Beading is always a favourite activities for young children, and there’s nothing nicer than sweet beads you can eat — such as Fruit Loops. Our hostess Katrina had a box of the breakfast cereal sitting on her shelf for this activity and during our visit brought it down for the girls to turn into jewellery.

Making sweet necklaces with fruit loops, June 2011
The first step was to sort the fruit loops into bowls of different colours. This would seem to be a straight-forward activity, but out-of-the-box, gradual colour variations means there's quite a bit of discernment necessary to determine if a circle is one colour or another.

Making sweet necklaces with fruit loops, June 2011
Nicely sorted, the "beads" are ready for threading.

Making sweet necklaces with fruit loops, June 2011
It's very hard to keep from nibbling the fruit loops as they sit enticingly in their bowls, so we didn't even try to restrain the children — trusting that there would still be enough to make into necklaces.

Making sweet necklaces with fruit loops, June 2011
Katrina threaded elastic thread with plastic needles to make the beading easier. Remember to tie a fruit loop at the far end of the string/elastic so your "beads" don't all fall off!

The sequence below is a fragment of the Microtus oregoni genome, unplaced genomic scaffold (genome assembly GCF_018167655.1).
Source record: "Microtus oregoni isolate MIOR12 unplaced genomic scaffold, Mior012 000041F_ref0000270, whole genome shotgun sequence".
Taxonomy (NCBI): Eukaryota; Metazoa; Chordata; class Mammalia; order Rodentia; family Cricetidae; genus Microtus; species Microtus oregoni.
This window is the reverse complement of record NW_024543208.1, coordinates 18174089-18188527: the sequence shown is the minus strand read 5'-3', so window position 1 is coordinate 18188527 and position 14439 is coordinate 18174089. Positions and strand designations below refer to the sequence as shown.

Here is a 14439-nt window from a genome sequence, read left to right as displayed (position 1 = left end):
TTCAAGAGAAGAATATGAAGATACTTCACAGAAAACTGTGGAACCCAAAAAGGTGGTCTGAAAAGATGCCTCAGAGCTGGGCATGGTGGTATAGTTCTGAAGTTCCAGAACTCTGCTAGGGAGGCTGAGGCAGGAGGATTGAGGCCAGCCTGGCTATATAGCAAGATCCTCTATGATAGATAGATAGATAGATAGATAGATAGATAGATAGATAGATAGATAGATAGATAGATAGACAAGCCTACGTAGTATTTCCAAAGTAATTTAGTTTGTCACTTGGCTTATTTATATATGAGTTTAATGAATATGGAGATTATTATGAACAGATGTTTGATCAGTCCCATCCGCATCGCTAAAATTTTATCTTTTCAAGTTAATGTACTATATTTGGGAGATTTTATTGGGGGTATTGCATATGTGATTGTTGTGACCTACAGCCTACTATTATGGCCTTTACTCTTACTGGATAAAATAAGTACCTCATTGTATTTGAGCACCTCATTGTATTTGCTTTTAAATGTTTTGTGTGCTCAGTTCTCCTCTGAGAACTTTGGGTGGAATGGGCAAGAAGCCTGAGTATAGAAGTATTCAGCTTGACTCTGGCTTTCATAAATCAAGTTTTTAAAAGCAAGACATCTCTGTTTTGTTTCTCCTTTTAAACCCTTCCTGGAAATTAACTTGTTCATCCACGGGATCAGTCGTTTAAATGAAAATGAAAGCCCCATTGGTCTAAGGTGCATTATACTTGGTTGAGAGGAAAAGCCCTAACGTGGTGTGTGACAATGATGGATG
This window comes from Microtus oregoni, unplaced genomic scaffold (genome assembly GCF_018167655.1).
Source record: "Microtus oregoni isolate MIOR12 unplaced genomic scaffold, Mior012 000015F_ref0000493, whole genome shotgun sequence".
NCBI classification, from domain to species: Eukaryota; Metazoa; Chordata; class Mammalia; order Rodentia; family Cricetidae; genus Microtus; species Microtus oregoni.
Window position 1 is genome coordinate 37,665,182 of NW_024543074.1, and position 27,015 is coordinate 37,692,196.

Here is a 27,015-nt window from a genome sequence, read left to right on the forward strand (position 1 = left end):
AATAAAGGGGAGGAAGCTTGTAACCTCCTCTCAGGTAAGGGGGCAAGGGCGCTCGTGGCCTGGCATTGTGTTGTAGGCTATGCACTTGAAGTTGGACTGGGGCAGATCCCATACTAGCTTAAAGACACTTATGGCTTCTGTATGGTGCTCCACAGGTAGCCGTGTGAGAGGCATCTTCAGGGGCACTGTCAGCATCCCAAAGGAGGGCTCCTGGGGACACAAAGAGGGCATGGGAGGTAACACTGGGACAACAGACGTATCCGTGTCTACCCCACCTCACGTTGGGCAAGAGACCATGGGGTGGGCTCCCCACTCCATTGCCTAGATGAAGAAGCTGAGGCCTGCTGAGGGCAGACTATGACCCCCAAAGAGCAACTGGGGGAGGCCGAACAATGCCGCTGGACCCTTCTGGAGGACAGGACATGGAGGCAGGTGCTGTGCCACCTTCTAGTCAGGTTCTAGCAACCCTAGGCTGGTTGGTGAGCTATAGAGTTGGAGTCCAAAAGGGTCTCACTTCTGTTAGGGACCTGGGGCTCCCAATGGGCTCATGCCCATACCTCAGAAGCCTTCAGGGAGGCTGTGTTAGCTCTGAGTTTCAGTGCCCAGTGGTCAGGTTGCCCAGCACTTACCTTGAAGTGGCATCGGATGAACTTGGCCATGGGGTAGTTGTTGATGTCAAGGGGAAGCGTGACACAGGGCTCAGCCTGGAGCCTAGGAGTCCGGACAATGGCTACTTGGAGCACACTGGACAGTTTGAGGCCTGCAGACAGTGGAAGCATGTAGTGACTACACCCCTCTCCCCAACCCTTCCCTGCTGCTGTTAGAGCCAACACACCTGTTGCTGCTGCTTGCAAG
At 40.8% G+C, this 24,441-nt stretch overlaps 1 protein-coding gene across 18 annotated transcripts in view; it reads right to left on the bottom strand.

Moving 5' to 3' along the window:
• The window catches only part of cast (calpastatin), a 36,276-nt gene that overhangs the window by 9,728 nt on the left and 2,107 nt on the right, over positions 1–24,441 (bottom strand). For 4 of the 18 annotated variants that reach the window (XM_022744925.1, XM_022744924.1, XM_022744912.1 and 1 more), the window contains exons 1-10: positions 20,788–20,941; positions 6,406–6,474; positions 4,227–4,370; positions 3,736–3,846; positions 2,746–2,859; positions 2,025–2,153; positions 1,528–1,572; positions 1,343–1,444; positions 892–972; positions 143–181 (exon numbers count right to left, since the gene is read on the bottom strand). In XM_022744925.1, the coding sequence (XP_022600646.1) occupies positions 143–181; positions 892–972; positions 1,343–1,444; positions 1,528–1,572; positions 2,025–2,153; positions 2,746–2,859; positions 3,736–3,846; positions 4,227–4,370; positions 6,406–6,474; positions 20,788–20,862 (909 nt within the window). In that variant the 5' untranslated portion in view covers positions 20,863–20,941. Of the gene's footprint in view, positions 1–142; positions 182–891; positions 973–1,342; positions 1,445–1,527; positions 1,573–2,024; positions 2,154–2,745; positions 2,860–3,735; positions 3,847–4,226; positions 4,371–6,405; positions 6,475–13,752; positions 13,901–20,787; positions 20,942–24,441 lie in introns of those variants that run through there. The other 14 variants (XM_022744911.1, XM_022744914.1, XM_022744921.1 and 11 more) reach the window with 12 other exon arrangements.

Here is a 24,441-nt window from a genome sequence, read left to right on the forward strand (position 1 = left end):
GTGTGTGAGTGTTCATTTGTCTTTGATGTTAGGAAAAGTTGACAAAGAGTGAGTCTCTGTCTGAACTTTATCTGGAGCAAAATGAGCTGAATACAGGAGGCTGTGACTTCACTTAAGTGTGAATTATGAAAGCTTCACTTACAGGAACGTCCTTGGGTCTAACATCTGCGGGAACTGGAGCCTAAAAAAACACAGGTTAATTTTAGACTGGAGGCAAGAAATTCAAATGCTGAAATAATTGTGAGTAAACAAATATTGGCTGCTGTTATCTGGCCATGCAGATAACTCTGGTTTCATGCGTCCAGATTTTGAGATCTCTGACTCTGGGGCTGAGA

Making sweet necklaces with fruit loops, June 2011
Brioni models her creation. She chose to use just two tones of colours.

Making sweet necklaces with fruit loops, June 2011
After choosing the colours she wants to use, Shanay carefully threads her loops onto the elastic.

Making sweet necklaces with fruit loops, June 2011
Aisha really enjoyed making a colourful necklace. As we travel around, it's a blessing to be able to learn from other families' crafty ideas.

Making sweet necklaces with fruit loops, June 2011
As soon as it was around her neck, Bethany started to eat the beads off the elastic.

Making sweet necklaces with fruit loops, June 2011
Calista couldn't wait to eat her necklace, either.

Our girls have never eaten Fruit Loops before — this was a real treat. If you’re concerned about the colours and sugar content, Cheerios are another option. We’ve tried that in the past, although most of them were eaten pretty quickly!

Mummycraft factor: 2. Perhaps a mummy is necessary to cut the elastic, thread the needle and tie the ends. However, everything else can easily be handled by an average 4yo. Younger children have no problem threading fruit loops, so if your 2yo isn’t particularly hungry, this activity would be great for them too! (The Mummycraft factor tells you how much of the craft the mummy ends up doing. 10 is full-on-Mummy-does-the-craft and 0 is walk-away-and-come-back-to-a-finished-craft.)